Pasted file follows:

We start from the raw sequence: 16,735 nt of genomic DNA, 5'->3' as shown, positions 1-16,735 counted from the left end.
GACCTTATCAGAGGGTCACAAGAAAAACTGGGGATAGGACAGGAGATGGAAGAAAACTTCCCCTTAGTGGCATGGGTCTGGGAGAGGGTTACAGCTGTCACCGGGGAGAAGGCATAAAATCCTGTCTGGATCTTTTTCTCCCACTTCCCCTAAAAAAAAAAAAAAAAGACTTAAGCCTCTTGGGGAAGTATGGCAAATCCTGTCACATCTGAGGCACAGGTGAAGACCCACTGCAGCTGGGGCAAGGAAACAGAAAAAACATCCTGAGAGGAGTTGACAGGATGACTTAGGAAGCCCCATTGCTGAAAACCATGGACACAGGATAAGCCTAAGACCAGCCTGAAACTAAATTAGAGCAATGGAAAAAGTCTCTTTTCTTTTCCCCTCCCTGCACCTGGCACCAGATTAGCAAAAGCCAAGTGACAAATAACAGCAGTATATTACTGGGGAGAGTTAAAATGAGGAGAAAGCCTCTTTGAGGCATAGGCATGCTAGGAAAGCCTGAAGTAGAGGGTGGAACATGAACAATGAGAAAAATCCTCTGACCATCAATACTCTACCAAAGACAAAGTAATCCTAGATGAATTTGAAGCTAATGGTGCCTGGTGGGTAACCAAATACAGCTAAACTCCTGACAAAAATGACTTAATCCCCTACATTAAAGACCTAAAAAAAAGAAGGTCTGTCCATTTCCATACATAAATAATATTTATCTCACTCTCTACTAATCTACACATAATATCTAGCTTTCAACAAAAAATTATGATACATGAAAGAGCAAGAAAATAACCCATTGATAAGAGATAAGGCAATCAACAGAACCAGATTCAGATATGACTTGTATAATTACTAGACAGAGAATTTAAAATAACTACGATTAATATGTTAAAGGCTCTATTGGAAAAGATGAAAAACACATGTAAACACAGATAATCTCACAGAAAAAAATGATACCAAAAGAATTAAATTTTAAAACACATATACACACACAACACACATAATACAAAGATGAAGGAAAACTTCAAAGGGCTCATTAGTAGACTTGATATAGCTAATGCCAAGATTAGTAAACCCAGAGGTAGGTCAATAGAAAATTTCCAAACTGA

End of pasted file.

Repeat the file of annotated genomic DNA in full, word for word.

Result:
We start from the raw sequence: 16,735 nt of genomic DNA, 5'->3' as shown, positions 1-16,735 counted from the left end.
GACCTTATCAGAGGGTCACAAGAAAAACTGGGGATAGGACAGGAGATGGAAGAAAACTTCCCCTTAGTGGCATGGGTCTGGGAGAGGGTTACAGCTGTCACCGGGGAGAAGGCATAAAATCCTGTCTGGATCTTTTTCTCCCACTTCCCCTAAAAAAAAAAAAAAAAGACTTAAGCCTCTTGGGGAAGTATGGCAAATCCTGTCACATCTGAGGCACAGGTGAAGACCCACTGCAGCTGGGGCAAGGAAACAGAAAAAACATCCTGAGAGGAGTTGACAGGATGACTTAGGAAGCCCCATTGCTGAAAACCATGGACACAGGATAAGCCTAAGACCAGCCTGAAACTAAATTAGAGCAATGGAAAAAGTCTCTTTTCTTTTCCCCTCCCTGCACCTGGCACCAGATTAGCAAAAGCCAAGTGACAAATAACAGCAGTATATTACTGGGGAGAGTTAAAATGAGGAGAAAGCCTCTTTGAGGCATAGGCATGCTAGGAAAGCCTGAAGTAGAGGGTGGAACATGAACAATGAGAAAAATCCTCTGACCATCAATACTCTACCAAAGACAAAGTAATCCTAGATGAATTTGAAGCTAATGGTGCCTGGTGGGTAACCAAATACAGCTAAACTCCTGACAAAAATGACTTAATCCCCTACATTAAAGACCTAAAAAAAAGAAGGTCTGTCCATTTCCATACATAAATAATATTTATCTCACTCTCTACTAATCTACACATAATATCTAGCTTTCAACAAAAAATTATGATACATGAAAGAGCAAGAAAATAACCCATTGATAAGAGATAAGGCAATCAACAGAACCAGATTCAGATATGACTTGTATAATTACTAGACAGAGAATTTAAAATAACTACGATTAATATGTTAAAGGCTCTATTGGAAAAGATGAAAAACACATGTAAACACAGATAATCTCACAGAAAAAAATGATACCAAAAGAATTAAATTTTAAAACACATATACACACACAACACACATAATACAAAGATGAAGGAAAACTTCAAAGGGCTCATTAGTAGACTTGATATAGCTAATGCCAAGATTAGTAAACCCAGAGGTAGGTCAATAGAAAATTTCCAAACTGA